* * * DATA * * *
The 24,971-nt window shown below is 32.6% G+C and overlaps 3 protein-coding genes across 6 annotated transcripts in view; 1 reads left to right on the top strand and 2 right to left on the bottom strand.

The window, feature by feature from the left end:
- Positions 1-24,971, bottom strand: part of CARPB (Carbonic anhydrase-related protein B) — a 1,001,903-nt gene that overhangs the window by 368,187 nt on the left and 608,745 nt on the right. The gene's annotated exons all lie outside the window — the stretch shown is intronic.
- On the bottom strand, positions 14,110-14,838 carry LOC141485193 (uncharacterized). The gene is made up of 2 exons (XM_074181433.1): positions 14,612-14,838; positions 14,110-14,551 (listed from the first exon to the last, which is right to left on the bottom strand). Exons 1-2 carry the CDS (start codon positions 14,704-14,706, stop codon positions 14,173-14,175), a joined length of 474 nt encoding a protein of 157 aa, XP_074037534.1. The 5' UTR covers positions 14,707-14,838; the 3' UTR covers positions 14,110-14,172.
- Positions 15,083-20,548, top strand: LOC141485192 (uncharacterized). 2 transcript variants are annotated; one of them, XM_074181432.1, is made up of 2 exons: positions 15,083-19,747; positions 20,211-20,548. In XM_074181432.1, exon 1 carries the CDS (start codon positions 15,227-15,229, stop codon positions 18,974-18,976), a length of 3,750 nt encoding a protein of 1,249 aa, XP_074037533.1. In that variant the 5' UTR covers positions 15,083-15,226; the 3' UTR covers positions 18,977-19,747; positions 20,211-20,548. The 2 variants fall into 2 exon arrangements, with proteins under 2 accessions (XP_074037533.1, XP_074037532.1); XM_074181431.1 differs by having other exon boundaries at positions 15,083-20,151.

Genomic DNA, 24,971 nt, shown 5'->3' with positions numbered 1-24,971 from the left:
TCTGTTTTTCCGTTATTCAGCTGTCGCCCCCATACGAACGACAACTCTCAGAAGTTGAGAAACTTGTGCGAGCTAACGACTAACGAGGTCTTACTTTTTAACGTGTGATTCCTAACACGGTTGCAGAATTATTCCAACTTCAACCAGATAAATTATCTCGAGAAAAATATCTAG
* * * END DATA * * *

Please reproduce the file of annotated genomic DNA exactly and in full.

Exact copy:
The 24,971-nt window shown below is 32.6% G+C and overlaps 3 protein-coding genes across 6 annotated transcripts in view; 1 reads left to right on the top strand and 2 right to left on the bottom strand.

The window, feature by feature from the left end:
- Positions 1-24,971, bottom strand: part of CARPB (Carbonic anhydrase-related protein B) — a 1,001,903-nt gene that overhangs the window by 368,187 nt on the left and 608,745 nt on the right. The gene's annotated exons all lie outside the window — the stretch shown is intronic.
- On the bottom strand, positions 14,110-14,838 carry LOC141485193 (uncharacterized). The gene is made up of 2 exons (XM_074181433.1): positions 14,612-14,838; positions 14,110-14,551 (listed from the first exon to the last, which is right to left on the bottom strand). Exons 1-2 carry the CDS (start codon positions 14,704-14,706, stop codon positions 14,173-14,175), a joined length of 474 nt encoding a protein of 157 aa, XP_074037534.1. The 5' UTR covers positions 14,707-14,838; the 3' UTR covers positions 14,110-14,172.
- Positions 15,083-20,548, top strand: LOC141485192 (uncharacterized). 2 transcript variants are annotated; one of them, XM_074181432.1, is made up of 2 exons: positions 15,083-19,747; positions 20,211-20,548. In XM_074181432.1, exon 1 carries the CDS (start codon positions 15,227-15,229, stop codon positions 18,974-18,976), a length of 3,750 nt encoding a protein of 1,249 aa, XP_074037533.1. In that variant the 5' UTR covers positions 15,083-15,226; the 3' UTR covers positions 18,977-19,747; positions 20,211-20,548. The 2 variants fall into 2 exon arrangements, with proteins under 2 accessions (XP_074037533.1, XP_074037532.1); XM_074181431.1 differs by having other exon boundaries at positions 15,083-20,151.

Genomic DNA, 24,971 nt, shown 5'->3' with positions numbered 1-24,971 from the left:
TCTGTTTTTCCGTTATTCAGCTGTCGCCCCCATACGAACGACAACTCTCAGAAGTTGAGAAACTTGTGCGAGCTAACGACTAACGAGGTCTTACTTTTTAACGTGTGATTCCTAACACGGTTGCAGAATTATTCCAACTTCAACCAGATAAATTATCTCGAGAAAAATATCTAG